Category Archives: YA Fiction


I have an announcement. I came up with a title for my still unfinished novel. I’m not going to tell you what it is because you might steal it, but I have a title. Commence celebratory dance.

Quote of the day is from Please Ignore Vera Dietz by A.S. King (which I am really, really enjoying – yes, it deserves two reallys):

True love includes equal parts good and bad, but true love sticks around and doesn’t run off to Vegas with a podiatrist.”



Title: The Statistical Probability of Love at First Sight
Author: Jennifer E. Smith
Publisher: Poppy/Little Brown
Pages: 236

Goodreads Summary: “Who would have guessed that four minutes could change everything?”
Today should be one of the worst days of seventeen-year-old Hadley Sullivan’s life. Having missed her flight, she’s stuck at JFK airport and late to her father’s second wedding, which is taking place in London and involves a soon-to-be stepmother Hadley’s never even met. Then she meets the perfect boy in the airport’s cramped waiting area. His name is Oliver, he’s British, and he’s sitting in her row. A long night on the plane passes in the blink of an eye, and Hadley and Oliver lose track of each other in the airport chaos upon arrival. Can fate intervene to bring them together once more? Quirks of timing play out in this romantic and cinematic novel about family connections, second chances, and first loves. Set over a twenty-four-hour-period, Hadley and Oliver’s story will make you believe that true love finds you when you’re least expecting it.

My Take: First, what I really liked. I liked the premise of the book: The idea that quirks in timing and fate set our lives in motion in ways we can’t imagine and can’t predict. In the chaotic randomness of the world, there is a comfort in believing that fate is kind even in some of its crueler moments. The missed flight; the endless, annoying traffic; a right turn when you should have taken a left; stumbling over a pothole you should have seen and spraining your ankle; etc. — these small, often annoying moments might reveal something (or someone) unexpected and great. I also liked Hadley. She is smart and honest and wears her pain on her sleeve without being pathetic. Overall, the story is sweet and charming, although predictable. It is not the kind of book that gets under your skin or leaves you thinking “I want to write a book like that,” but it is an engaging story with believable, likable characters. P.S. I adore the cover.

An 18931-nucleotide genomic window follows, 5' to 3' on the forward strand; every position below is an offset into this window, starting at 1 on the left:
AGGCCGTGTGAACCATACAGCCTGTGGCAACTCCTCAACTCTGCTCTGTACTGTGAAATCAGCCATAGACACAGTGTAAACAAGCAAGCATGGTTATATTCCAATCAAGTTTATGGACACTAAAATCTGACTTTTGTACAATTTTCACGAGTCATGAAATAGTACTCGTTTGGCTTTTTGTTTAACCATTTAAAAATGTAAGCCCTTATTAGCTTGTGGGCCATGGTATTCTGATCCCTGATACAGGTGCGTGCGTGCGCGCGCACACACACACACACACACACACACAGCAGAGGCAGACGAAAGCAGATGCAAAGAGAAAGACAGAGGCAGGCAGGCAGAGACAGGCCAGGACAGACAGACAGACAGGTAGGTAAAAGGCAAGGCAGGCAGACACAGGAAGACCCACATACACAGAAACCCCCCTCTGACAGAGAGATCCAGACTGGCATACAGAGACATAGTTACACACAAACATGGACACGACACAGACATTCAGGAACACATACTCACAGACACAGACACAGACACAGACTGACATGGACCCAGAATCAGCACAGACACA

Quote of the day from The Statistical Probability of Love at First Sight by Jennifer E. Smith:

In the end, it’s not the changes that will break your heart; it’s the tug of familiarity.”

A Long Overdue Review of The Fault in Our Stars

I know, I know. Reviewing The Fault in Our Stars is kind of like reviewing the Avengers. Everyone’s done it and everyone loves it. But I still got to do it.

I’ll keep this (relatively) short.

First, some history. I first stumbled upon John Green about six years ago when I read Looking for Alaska and loved it. The thing I loved about it was not the plot per se (because I can’t really remember the plot at this point), but the characters. John Green has smart, irreverent, sassy, unique characters, and, as I read his books, I find myself thinking, “I want to be that person.”

The same is true for The Fault in Our Stars. I generally avoid books that I know from the get go are going to make me cry, and a book about cancer just screams a bucket of tears and the boyfriend saying over and over again, “it’s just pretend.” That said, after reading so many stellar reviews, I finally gave in and I discovered why I liked John Green oh so many years ago: I want to be Hazel and Gus (minus the whole cancer thing). They are smart, funny, and in possession of their own souls.

I know that was one of the criticisms of the book – that teenagers don’t talk that way. They are too smart, too funny, too precocious, etc.


I still want to be them the same way I wanted (okay, fine, I still want) to be Veronica Mars. Because they are just plain awesome.

Title: The Fault in Our Stars
Author: John Green
Publisher: Dutton Books
Pages: 336

A Beautiful Sight

My personal graveyard of unfinished novels aside, this is a sign of definite progress. Here’s to finishing a manuscript!

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